These are not achievements.

They still sit within your comfort zone. And before you know it, months have passed – years have passed. How often do you hear people say that the years are flying by? It is because we are stuck in a monotonous rut.

What happened to your dreams of the future? How have you tested and pushed yourself? Have you taken action on them? Or come up with excuses.

I performed this little exercise on myself. 2 years ago, it would have looked rather mediocre, with the only real difference being me starting this blog and doing some freelance writing.

In the last year, though, my life has changed. My family's life has changed. Our eyes have been opened to the possibility that we can break this mould we're in.

To give you some context, I've run 2 10km races, I've studied social psychology, Neuro-linguistic programming techniques, and social media marketing, I've changed my eating habits to cut out sugar (mostly), and spent more time with my boys than ever before. My wife and I are starting businesses (which is extremely new to us).

Although these are only small changes, I've had to push myself mentally and physically. It's surprising to see how far we can go when we step out of our comfort zone.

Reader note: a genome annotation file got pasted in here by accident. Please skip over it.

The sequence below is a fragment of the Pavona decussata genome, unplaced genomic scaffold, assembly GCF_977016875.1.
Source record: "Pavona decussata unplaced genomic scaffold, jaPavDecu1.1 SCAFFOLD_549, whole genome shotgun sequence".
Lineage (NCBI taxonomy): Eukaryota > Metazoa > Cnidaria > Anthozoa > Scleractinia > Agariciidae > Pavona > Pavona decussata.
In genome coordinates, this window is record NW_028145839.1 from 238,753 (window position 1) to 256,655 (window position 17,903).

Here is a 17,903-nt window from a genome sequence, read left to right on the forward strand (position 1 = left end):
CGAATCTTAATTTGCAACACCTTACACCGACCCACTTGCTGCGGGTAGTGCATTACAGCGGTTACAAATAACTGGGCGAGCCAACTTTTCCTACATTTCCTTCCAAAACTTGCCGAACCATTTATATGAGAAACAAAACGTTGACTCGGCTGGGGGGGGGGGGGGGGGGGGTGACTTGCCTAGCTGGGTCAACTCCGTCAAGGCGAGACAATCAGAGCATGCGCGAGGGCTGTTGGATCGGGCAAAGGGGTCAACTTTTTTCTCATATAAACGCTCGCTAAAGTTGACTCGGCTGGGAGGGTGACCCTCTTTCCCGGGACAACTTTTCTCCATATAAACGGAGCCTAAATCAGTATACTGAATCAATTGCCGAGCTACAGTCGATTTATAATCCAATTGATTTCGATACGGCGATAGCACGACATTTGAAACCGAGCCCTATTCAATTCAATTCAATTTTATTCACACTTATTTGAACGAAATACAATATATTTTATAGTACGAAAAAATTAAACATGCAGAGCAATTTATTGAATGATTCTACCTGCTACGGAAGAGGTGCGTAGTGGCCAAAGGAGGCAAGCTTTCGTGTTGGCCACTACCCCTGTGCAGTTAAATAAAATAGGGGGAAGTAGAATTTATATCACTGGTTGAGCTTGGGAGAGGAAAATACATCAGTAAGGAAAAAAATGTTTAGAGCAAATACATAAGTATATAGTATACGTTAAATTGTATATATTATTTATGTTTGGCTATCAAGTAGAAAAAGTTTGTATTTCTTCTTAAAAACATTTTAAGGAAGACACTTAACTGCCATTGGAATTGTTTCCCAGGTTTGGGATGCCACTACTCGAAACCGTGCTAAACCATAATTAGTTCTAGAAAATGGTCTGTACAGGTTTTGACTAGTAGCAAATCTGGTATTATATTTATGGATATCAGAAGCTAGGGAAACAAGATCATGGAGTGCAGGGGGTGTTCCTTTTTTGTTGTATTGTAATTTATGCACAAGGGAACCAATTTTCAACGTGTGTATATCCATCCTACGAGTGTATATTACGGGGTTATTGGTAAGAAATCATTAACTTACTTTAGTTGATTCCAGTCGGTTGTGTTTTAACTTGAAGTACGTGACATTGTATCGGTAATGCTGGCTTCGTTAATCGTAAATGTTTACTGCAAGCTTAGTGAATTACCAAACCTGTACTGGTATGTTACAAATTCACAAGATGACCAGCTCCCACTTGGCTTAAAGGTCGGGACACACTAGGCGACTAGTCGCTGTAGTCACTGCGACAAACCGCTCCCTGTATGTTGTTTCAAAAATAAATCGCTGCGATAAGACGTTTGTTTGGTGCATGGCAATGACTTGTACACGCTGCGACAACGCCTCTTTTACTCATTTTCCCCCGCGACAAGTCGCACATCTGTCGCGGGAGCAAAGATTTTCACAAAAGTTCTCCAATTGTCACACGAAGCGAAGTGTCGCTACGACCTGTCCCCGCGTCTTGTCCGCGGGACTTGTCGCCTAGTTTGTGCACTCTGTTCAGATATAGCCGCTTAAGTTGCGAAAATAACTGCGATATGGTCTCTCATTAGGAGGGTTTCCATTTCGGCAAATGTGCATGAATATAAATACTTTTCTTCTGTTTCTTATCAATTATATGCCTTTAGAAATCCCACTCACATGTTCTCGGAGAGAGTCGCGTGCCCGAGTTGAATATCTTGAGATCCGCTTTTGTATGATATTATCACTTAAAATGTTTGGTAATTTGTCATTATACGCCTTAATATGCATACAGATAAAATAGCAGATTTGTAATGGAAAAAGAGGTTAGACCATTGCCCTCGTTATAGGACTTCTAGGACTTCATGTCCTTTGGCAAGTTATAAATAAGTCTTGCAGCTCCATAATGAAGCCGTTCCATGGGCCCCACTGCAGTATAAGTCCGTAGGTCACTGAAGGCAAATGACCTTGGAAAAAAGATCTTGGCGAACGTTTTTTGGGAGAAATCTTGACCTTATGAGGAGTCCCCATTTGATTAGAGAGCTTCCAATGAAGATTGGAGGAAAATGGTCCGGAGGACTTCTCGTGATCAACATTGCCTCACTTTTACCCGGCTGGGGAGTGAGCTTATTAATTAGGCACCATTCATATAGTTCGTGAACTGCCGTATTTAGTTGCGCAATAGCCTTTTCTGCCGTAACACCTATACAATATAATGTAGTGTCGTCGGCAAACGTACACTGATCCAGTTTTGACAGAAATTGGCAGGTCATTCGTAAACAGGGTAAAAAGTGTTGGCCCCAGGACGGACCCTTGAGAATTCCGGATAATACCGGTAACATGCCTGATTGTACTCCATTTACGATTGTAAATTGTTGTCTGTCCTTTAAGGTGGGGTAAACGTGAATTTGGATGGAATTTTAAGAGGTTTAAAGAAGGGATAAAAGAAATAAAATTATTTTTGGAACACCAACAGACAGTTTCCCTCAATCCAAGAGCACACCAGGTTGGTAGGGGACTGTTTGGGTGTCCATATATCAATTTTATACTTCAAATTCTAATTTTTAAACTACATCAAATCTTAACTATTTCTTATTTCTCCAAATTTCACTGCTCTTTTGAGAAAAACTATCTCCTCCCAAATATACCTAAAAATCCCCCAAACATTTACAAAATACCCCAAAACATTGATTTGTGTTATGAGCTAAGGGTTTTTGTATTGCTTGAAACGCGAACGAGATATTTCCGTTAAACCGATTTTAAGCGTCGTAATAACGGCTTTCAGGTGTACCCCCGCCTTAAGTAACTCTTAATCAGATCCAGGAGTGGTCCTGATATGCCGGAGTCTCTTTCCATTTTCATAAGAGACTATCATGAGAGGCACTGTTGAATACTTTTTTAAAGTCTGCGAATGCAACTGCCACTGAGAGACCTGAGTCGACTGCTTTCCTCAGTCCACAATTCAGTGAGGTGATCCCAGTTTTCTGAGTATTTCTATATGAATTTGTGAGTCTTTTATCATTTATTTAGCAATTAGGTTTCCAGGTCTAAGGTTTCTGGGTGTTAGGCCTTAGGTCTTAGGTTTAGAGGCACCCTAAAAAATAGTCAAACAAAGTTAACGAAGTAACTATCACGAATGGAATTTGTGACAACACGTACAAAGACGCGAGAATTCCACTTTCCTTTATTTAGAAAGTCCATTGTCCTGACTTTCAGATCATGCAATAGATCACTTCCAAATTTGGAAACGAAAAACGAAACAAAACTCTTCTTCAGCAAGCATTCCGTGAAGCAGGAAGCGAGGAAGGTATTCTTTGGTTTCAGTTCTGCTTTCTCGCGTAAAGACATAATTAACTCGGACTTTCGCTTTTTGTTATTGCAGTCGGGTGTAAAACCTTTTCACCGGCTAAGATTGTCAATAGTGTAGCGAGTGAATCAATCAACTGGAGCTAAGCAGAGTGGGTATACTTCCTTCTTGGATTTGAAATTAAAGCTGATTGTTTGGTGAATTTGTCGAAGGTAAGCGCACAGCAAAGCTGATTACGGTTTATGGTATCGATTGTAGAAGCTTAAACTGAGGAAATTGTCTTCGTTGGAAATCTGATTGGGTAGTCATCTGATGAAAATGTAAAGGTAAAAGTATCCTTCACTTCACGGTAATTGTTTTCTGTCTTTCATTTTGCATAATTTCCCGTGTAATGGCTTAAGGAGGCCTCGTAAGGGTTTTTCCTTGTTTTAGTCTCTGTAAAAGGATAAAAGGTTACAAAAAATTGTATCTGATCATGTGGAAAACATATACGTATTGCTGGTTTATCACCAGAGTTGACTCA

What is really interesting, though, is by experiencing all these new factors in my life, this past year has felt longer. I've enjoyed each day a lot more. I am paying more attention to what's in front of me, rather than waiting for a T.V. show tonight or the lazy weekend.

I urge you to change something in your schedule today. It could be the spark to break you out of the monotony you've been feeling for a while.

You are more than the chores you need to do, or the work you need to attend to. Take the plunge and do something you're not entirely comfortable with. You won't regret it.